6 thoughts on “Coffee Farms: Kenya’s New Suburban Haven

  1. Frans Kuipers November 6, 2011 / 8:21 am

    A difficult issue well presented. All change has consequences.

  2. Mercy Randa (@atienoranda) November 6, 2011 / 2:25 pm

    Hi Elizabeth,

    Good article. It is encouraging to see that you have a keen interest in the continent’s agriculture and/or property sector. However, for a publication whose positioning is “the leading source of information about the diverse new world of private sector international development, from innovative philanthropy models to microfinance, and from social entrepreneurship to public-private partnerships.” , I believe you should have done a little bit of more research before publishing your piece. It is good to read widely and quote already published articles, but it is also important to countercheck some of these facts. Some notable misrepresentation are:

    1. The investor in Tatu City is Renaissance Partners and not Renaissance Capital. The latter is the investment bank under the Renaissance Group

    2. With a potential population of 62,000, it will be impossible for Tatu City to be considered a gated community; the master-plan clearly demonstrates this. Its unique positioning is the detailed and well thought out planning and the fact that it will be financed and built by the private sector for public use.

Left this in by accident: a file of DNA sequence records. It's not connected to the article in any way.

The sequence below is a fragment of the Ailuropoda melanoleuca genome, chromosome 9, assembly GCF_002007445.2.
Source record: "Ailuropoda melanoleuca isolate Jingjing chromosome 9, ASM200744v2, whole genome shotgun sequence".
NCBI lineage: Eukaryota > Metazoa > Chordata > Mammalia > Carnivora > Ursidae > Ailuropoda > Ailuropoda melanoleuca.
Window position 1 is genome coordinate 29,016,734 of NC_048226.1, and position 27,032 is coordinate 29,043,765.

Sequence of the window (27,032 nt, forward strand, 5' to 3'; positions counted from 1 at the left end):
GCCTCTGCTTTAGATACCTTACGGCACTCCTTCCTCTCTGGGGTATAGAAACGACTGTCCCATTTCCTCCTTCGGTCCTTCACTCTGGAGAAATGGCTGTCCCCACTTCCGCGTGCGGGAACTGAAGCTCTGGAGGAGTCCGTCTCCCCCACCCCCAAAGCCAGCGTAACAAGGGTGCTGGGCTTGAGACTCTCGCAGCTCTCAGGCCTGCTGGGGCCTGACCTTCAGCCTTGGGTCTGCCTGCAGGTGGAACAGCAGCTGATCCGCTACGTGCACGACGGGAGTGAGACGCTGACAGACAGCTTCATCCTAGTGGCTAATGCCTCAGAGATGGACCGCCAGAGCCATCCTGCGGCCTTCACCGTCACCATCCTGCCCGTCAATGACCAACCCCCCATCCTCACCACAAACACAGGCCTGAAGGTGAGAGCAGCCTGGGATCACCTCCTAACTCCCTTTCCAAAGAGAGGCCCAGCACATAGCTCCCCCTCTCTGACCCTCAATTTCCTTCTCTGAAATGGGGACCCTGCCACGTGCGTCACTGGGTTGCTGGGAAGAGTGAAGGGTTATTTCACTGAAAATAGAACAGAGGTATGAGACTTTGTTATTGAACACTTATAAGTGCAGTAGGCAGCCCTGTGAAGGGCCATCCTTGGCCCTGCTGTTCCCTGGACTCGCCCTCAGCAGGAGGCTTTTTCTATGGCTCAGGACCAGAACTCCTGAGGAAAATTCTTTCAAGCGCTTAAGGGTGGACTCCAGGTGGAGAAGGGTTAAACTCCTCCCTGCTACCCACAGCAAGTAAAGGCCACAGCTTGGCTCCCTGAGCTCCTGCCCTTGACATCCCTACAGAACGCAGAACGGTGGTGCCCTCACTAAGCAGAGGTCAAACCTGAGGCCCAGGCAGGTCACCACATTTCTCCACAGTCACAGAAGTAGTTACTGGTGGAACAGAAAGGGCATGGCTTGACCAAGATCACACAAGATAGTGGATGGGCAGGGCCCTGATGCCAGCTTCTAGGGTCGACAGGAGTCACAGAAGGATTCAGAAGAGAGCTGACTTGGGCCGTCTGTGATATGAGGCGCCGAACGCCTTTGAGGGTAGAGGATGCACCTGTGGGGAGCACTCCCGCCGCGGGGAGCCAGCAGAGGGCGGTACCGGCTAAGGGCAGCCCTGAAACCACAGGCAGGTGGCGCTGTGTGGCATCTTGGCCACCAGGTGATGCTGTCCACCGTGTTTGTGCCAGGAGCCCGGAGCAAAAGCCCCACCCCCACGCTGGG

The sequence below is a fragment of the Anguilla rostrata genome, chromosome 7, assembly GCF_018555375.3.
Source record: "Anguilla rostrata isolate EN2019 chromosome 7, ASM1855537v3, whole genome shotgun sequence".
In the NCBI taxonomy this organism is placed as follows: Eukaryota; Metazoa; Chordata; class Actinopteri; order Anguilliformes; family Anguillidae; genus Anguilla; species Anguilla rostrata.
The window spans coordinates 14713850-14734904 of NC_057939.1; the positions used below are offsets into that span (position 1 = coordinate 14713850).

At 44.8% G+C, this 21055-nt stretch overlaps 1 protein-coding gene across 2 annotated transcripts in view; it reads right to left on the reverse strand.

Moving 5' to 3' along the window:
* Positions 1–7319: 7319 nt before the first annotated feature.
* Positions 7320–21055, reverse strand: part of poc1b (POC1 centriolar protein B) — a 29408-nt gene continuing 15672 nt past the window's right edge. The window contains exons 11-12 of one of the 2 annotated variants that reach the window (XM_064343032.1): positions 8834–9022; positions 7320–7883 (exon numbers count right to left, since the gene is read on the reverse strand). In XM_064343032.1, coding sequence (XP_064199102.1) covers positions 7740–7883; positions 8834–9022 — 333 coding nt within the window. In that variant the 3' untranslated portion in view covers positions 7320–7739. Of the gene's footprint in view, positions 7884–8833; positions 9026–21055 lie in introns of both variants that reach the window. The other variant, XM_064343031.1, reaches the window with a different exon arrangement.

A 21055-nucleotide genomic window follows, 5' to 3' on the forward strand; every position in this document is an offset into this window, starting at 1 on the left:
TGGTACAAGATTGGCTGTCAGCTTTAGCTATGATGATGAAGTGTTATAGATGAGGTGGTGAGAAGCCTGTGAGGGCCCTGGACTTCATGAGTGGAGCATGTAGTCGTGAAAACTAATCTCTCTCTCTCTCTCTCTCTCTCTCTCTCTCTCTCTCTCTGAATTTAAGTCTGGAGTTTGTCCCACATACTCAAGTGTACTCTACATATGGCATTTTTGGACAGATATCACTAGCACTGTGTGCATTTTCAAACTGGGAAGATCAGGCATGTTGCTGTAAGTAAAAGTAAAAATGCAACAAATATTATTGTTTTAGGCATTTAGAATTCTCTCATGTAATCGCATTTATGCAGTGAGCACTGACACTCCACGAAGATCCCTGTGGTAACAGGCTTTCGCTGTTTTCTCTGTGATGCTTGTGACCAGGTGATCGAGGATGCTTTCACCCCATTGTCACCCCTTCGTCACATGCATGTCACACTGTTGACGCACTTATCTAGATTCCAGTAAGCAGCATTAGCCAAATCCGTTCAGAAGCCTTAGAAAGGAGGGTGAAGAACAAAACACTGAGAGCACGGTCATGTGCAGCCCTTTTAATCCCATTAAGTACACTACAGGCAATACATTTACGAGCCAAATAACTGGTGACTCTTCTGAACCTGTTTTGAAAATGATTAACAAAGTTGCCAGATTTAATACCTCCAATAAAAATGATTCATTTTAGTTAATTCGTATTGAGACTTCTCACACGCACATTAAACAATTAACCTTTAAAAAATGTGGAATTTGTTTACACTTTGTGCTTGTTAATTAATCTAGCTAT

3. The proprietors of Tatu City remain the largest coffee farmers in East and Central Africa, and 2nd largest millers 2nd to the government of Kenya, with 7,000 of the acquired 10,000 acres under coffee plantation. The making of the City does not impact on the jobs of the employees at the coffee farm in any way.

    4. It would be useful for you to look into the economics of coffee in Africa and specifically Kenya over the past two decades. Look at the export trends, putting extra attention on markets and revenues. This will help you derive the best opportunity cost for Kenya.

    I hope this feedback will be useful for this and your future posts.

    • Elizabeth Eckard November 9, 2011 / 4:40 pm

      Firstly, thank you for your comments.

      To Ms. Randa, thank you for clarifying the investor of Tatu City. I had seen in several sources Renaissance Capital listed as the investor but after further research I see that you are correct. I’ve fixed this in my post.

      Also, you bring up a very interesting point about the size of the coffee farm Tatu City is being built on and its impact on farmers. I’ve gathered my information from an article published by the Financial Times which doesn’t mention this fact; however, if you are correct, this would help alleviate some of my concerns for the fate of the low-skilled workers at the farm. If you can send me more information on this I would love to look through it.

  3. kate Amis January 3, 2013 / 10:11 am

    I would like to use your photo of the coffee plantation in some educational resources I am developing for the charity Comic Relief in the UK. The resources, for children 7 – 18 will be free for teachers to use and download from our website. Could you let me know if using the photo is possible and if so how you want it attributed.
    many thanks